Epiphany also threatened Herod’s position. Recognizing a divinity who led the rich to transfer their treasure to the poor threatened class divisions. A God on the side of the poor would embolden the lazy and unclean to rebel against those who used religion to keep the under-classes in line and resigned to their lot in life.
No, there could only be one solution: ignore Nature’s cosmic message, present a friendly face to these stupid foreigners, derive the crucial information from them, and then kill off as many impoverished babies as possible hoping in the process to stop God’s threatening, unacceptable Self-disclosure.
Symbolically (and lamentably), Herod’s and Jerusalem’s response to the “troubling” cosmic-consciousness of the Eastern wise men mirrors that of our culture and church. Both keep us at the stage of childish ego-centrism – or at best, at the stage of ethno-centrism, which makes us see the other and the other’s understanding of God as somehow foreign and threatening. Both culture and faith prevent our inner child from growing up. Ironically, that’s a kind of infanticide. It’s a form of psychological murder that freezes us at immature stages of consciousness and so prevents us from developing along the lines celebrated in today’s feast of Epiphany.
Epiphany calls us to wake up – to grow up and to return home as the Magi did “by another way” that was not the way of ethnocentrism, wealth, power-over or cooperation with kings, priests and empire.
4 thoughts on “It’s Time for USians to Grow Up and Become Citizens of the World (Epiphany Sunday Homily)”
Hans Kung makes a distinction between “religious spirituality” and “religious institutionalization” in his Tracing The Path book. The former connects us with the numinous in the various ways religions do. The latter creates a bunch of little Herods, as Francis decries annually in his Christmas message to the Vatican bureaucracy.
Put simply: when religion becomes a business, it becomes business-driven, rather than spiritually-driven. Maslow’s Hierarchy again: in a battle between bread & butter and spiritual enlightenment, the former will generally win.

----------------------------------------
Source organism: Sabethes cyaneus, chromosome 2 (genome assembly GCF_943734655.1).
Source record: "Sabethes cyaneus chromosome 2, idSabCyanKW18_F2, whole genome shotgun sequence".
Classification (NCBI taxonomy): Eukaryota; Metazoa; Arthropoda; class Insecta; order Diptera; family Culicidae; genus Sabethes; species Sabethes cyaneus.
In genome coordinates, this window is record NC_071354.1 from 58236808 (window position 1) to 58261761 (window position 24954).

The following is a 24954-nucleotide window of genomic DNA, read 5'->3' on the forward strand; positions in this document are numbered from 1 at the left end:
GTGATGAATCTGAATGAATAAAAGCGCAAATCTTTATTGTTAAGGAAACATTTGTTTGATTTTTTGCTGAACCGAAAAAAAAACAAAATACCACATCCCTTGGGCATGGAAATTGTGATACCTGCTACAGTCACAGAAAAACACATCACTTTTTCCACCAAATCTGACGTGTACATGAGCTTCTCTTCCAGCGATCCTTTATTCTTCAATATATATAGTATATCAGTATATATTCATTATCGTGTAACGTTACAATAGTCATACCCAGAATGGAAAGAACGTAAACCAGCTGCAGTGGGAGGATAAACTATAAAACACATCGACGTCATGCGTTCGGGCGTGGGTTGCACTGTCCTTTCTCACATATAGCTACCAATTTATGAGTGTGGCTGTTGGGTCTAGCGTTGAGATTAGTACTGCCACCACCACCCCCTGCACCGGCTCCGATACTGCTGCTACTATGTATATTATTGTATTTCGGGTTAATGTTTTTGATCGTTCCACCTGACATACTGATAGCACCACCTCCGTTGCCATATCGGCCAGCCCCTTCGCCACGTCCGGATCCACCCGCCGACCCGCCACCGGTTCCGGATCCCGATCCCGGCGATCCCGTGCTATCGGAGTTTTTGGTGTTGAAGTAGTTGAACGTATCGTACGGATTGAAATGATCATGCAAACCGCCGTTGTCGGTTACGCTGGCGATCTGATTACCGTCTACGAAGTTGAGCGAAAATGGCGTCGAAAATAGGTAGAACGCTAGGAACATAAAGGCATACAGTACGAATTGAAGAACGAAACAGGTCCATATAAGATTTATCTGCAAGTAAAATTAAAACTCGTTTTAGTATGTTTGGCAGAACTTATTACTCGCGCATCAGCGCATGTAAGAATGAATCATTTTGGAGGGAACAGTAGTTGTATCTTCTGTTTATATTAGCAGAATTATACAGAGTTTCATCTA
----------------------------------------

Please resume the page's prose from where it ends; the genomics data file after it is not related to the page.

Waking up, then, means deconstructing the institutions of religion so that they can get back to their proper, and needed, roles of fostering a spiritual approach to life’s challenges. Without that, the end result of waking up will be one institution substituted for another institution.
Spiritual religious communities, yes. Religious institutions, no.
The key to keeping them apart is the development of religious service organizations, whose only function is to serve the spiritually-driven leadings of related spiritual communities. These organizations serve, but do not lead.
Thanks again for the wake up call. 🙂
Isn’t it interesting, Hank, that the pope publishes those Christmas messages, but they get so little play in the press — or even more importantly from the pulpit. No one takes seriously alternatives to bombing and mayhem. The distinctions you offer in your comment are so important. Young people get them. That’s why they’re leaving the institutional churches in droves.
“Both culture and faith prevent our inner child from growing up. Ironically, that’s a kind of infanticide. It’s a form of psychological murder that freezes us at immature stages of consciousness and so prevents us from developing….”
The whole intent of our non-spiritual culture – and unfortunately it’s mainstream religions – is to reduce it’s members to a docile conformist herd easily controlled by propaganda, baubles, diversions, backed up by threats of armed force and imprisonment where found necessary. The education we are offered is a joke compared to the wide-ranging, critical and creative affair needed to produce real wise and independent individuals. Instead we have people scared to think outside the boxes prepared to contain them.
Right on once again, Mike. I find it so sad that “education” has taken the turn towards careerism that has increasingly characterized it since the Reagan years. The most important courses I’ve taken (and taught) have challenged such focus on “jobs” which in any case has proven illusory.